“The SAM council created the GUTA to support food-related businesses in their efforts to reduce their environmental footprint, through networking and the sharing of good practices. When a project like Récolte engagée has proven itself, it is essential to replicate it or scale it up. That is how we can consolidate structurally significant initiatives and work together toward a successful food transition,” said Anne Marie Aubert, coordinator of the Conseil du système alimentaire montréalais.
A successful initiative at Jean Talon Market
In the summer of 2022 alone, the Récolte engagée project, run in partnership with the CRACPP, collected 10,795 kg of more than 60 varieties of fruits and vegetables. Of that amount, 49% (5,286 kg) was redistributed in a total of 2,545 food baskets and 29% (3,133 kg) was turned into ready-to-eat meals. In all, 677 households in Petite-Patrie benefited from the reclaimed food, thanks to the support of the market’s vendors. The fight against food waste is a priority for Montreal’s public markets. It is why more and more merchants are offering baskets of discounted “ugly” food. Consumers have embraced the initiative.
“The CRACPP is delighted to have been able to continue its collaboration with Jean Talon Market for a sixth year. The merchants’ support for the Récolte engagée project has made a significant impact on our mission and our ability to serve our community better. We are proud to inspire other organizations and expand the fight against food waste and insecurity. We would also like to thank our main partners – the borough of Rosemont–La Petite-Patrie, CIUSSS-NÎM and the RTCPP – for their contributions,” said Julie Humbert-Brun, coordinator of CRACPP’s food services and Récolte engagée supervisor.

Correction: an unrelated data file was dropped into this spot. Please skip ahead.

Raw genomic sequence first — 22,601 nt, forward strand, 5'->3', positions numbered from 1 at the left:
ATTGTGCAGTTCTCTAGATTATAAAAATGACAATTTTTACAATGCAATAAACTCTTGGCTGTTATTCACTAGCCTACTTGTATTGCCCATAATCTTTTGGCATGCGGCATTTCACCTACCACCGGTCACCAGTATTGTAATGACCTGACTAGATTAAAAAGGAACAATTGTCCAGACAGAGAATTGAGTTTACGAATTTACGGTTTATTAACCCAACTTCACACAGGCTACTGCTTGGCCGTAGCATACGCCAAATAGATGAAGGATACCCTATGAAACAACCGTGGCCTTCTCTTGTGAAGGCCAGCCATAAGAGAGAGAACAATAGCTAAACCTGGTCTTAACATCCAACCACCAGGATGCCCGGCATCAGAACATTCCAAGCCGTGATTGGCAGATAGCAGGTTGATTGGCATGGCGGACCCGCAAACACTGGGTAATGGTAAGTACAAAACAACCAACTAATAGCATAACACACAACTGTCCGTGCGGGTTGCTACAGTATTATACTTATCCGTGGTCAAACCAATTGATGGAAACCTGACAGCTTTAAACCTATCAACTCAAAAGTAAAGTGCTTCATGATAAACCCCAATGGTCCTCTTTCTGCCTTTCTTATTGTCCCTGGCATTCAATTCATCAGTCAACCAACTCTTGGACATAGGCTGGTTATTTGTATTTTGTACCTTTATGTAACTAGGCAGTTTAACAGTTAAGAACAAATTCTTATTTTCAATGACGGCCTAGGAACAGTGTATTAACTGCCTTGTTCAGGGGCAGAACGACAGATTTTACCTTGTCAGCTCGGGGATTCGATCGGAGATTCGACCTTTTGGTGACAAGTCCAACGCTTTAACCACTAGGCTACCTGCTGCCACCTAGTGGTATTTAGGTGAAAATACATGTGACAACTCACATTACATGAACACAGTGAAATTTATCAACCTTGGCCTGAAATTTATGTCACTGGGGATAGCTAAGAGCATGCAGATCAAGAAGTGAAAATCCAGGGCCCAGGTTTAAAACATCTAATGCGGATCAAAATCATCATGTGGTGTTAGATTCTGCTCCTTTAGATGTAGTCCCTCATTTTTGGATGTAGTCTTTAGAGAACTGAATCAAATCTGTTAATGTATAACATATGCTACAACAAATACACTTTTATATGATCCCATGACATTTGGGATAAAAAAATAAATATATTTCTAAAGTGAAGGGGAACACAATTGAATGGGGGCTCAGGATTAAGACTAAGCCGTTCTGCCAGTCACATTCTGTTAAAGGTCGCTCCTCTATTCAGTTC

About the Corporation de gestion des Marchés publics de Montréal
The Corporation de gestion des Marchés publics de Montréal is a social economy enterprise responsible for the planning, development and operation of Montreal’s public markets. Its mission is to improve access to fresh food through a network of public markets that brings Montrealers closer to local farmers and agri-food businesses. Since 1993, it has been mandated by the Ville de Montréal to manage the Atwater, Jean-Talon and Maisonneuve markets, six Neighbourhood markets and three Solidarity markets. It is a non-profit organization governed by a board of directors composed of five merchants and five residents of the Montreal urban agglomeration. Its membership includes nearly 200 merchants active at the public markets. The Corporation’s network of public markets is frequented by more than three quarters of Montrealers, with more than 3 million visits annually.